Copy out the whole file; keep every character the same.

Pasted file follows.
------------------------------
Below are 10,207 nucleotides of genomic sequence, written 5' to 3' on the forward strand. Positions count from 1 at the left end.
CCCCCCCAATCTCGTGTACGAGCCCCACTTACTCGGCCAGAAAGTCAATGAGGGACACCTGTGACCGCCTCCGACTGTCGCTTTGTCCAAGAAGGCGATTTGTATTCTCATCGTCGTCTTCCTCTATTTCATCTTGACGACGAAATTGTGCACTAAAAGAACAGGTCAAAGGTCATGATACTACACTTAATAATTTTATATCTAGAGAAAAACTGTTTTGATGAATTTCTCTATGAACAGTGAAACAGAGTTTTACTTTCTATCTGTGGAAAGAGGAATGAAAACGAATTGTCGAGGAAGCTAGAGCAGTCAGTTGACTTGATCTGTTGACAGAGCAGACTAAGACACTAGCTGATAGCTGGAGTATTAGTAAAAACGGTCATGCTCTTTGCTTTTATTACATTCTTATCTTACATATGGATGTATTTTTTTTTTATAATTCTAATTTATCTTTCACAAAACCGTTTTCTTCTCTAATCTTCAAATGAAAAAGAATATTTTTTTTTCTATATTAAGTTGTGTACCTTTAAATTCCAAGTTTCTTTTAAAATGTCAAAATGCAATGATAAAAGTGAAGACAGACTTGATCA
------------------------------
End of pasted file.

Below are 10,207 nucleotides of genomic sequence, written 5' to 3' on the forward strand. Positions count from 1 at the left end.
CCCCCCCAATCTCGTGTACGAGCCCCACTTACTCGGCCAGAAAGTCAATGAGGGACACCTGTGACCGCCTCCGACTGTCGCTTTGTCCAAGAAGGCGATTTGTATTCTCATCGTCGTCTTCCTCTATTTCATCTTGACGACGAAATTGTGCACTAAAAGAACAGGTCAAAGGTCATGATACTACACTTAATAATTTTATATCTAGAGAAAAACTGTTTTGATGAATTTCTCTATGAACAGTGAAACAGAGTTTTACTTTCTATCTGTGGAAAGAGGAATGAAAACGAATTGTCGAGGAAGCTAGAGCAGTCAGTTGACTTGATCTGTTGACAGAGCAGACTAAGACACTAGCTGATAGCTGGAGTATTAGTAAAAACGGTCATGCTCTTTGCTTTTATTACATTCTTATCTTACATATGGATGTATTTTTTTTTTATAATTCTAATTTATCTTTCACAAAACCGTTTTCTTCTCTAATCTTCAAATGAAAAAGAATATTTTTTTTTCTATATTAAGTTGTGTACCTTTAAATTCCAAGTTTCTTTTAAAATGTCAAAATGCAATGATAAAAGTGAAGACAGACTTGATCA